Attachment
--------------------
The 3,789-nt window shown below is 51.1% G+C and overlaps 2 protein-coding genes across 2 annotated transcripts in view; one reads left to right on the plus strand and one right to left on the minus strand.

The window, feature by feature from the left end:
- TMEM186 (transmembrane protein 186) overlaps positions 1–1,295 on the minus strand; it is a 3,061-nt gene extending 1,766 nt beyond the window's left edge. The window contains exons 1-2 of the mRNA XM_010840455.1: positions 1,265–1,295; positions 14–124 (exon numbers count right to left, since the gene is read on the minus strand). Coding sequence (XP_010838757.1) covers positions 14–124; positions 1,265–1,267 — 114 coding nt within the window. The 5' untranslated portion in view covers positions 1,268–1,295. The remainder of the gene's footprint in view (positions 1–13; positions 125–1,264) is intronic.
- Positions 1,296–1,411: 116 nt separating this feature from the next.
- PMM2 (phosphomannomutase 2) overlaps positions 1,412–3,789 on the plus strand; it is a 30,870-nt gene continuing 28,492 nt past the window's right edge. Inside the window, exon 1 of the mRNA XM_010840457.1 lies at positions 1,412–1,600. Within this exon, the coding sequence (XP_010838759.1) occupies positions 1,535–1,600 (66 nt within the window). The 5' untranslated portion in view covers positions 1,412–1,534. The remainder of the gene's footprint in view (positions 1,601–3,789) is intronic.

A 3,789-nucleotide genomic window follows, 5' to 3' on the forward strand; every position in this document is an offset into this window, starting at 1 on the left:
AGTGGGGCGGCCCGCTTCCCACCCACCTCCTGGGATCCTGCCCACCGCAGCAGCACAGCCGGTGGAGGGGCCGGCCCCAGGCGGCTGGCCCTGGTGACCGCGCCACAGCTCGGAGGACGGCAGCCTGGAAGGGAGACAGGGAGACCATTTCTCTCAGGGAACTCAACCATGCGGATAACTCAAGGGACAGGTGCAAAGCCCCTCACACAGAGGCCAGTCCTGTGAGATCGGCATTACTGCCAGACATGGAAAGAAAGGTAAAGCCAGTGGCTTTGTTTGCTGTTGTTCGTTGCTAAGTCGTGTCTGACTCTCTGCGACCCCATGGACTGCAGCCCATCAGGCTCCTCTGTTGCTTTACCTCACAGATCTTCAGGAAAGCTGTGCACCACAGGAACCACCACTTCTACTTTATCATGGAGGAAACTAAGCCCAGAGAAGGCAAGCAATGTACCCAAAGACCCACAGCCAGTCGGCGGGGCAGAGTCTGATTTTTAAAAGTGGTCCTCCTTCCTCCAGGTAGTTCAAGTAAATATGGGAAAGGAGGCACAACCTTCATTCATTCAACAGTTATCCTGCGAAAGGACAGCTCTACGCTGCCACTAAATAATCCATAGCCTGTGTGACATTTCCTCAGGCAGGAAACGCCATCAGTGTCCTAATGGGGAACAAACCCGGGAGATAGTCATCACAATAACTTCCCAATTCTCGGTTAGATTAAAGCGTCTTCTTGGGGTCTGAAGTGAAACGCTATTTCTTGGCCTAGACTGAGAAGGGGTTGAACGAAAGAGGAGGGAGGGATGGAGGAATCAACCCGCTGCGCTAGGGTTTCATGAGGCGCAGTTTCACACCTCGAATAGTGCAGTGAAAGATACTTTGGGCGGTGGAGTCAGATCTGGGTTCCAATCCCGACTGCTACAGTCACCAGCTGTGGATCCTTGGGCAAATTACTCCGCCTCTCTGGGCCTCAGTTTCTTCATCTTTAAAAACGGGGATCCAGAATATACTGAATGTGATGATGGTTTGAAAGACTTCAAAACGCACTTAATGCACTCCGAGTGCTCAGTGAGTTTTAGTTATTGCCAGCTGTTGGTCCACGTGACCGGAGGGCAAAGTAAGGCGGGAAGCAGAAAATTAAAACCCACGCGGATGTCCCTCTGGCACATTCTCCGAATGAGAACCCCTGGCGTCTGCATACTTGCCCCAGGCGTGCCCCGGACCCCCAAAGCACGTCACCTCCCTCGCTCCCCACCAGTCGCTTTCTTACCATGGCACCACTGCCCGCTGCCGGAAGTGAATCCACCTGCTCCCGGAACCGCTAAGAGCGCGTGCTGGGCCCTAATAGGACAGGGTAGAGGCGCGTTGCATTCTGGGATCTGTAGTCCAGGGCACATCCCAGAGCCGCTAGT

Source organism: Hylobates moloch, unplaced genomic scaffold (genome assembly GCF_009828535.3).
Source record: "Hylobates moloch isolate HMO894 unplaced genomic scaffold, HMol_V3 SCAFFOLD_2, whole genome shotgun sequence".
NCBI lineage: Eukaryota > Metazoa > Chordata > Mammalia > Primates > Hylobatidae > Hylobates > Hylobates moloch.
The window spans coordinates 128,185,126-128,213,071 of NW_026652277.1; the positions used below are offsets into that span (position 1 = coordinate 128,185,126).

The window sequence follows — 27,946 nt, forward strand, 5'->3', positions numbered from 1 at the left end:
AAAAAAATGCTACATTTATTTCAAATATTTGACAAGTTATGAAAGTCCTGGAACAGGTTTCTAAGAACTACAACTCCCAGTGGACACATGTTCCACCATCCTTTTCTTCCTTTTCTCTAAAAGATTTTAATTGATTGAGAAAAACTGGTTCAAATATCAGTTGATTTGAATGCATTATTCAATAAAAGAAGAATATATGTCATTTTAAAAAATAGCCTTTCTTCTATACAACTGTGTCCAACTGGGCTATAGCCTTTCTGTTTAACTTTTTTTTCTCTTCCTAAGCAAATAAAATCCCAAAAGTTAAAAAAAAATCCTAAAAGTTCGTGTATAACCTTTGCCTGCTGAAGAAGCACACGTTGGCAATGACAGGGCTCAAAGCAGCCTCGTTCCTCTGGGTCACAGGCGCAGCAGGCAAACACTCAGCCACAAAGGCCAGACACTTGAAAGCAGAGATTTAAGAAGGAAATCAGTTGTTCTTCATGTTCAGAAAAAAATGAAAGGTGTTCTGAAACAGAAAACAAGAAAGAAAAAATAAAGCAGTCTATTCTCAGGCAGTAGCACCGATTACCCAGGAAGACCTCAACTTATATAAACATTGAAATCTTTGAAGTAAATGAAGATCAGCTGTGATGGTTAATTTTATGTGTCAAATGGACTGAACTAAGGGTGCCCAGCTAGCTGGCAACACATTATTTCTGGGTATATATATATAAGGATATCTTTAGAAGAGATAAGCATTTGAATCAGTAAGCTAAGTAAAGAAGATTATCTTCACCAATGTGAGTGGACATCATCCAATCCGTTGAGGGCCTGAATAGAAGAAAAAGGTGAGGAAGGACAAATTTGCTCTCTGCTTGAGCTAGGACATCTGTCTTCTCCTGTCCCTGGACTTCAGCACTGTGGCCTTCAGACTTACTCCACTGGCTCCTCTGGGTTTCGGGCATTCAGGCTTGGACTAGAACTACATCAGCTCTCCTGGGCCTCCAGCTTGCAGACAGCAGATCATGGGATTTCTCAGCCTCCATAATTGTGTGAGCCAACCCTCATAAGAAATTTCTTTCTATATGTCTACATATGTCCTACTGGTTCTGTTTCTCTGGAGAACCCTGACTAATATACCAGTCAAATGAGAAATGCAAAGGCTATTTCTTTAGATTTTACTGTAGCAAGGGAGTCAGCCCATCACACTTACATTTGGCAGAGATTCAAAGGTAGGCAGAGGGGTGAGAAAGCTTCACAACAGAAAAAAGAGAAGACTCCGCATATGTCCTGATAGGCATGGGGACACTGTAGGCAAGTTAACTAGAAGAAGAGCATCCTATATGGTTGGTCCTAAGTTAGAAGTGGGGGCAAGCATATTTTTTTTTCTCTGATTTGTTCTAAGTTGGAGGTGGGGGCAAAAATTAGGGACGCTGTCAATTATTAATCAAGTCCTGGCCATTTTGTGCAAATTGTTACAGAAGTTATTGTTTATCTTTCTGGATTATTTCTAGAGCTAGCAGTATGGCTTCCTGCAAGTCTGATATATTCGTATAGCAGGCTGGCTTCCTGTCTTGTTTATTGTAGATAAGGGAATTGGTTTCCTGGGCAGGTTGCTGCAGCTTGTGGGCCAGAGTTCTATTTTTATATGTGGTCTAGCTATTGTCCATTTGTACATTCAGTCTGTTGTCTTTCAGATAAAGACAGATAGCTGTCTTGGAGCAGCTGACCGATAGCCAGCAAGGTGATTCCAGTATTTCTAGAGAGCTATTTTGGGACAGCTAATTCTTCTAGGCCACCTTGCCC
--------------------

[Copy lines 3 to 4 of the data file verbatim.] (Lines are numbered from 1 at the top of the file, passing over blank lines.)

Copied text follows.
- TMEM186 (transmembrane protein 186) overlaps positions 1–1,295 on the minus strand; it is a 3,061-nt gene extending 1,766 nt beyond the window's left edge. The window contains exons 1-2 of the mRNA XM_010840455.1: positions 1,265–1,295; positions 14–124 (exon numbers count right to left, since the gene is read on the minus strand). Coding sequence (XP_010838757.1) covers positions 14–124; positions 1,265–1,267 — 114 coding nt within the window. The 5' untranslated portion in view covers positions 1,268–1,295. The remainder of the gene's footprint in view (positions 1–13; positions 125–1,264) is intronic.
- Positions 1,296–1,411: 116 nt separating this feature from the next.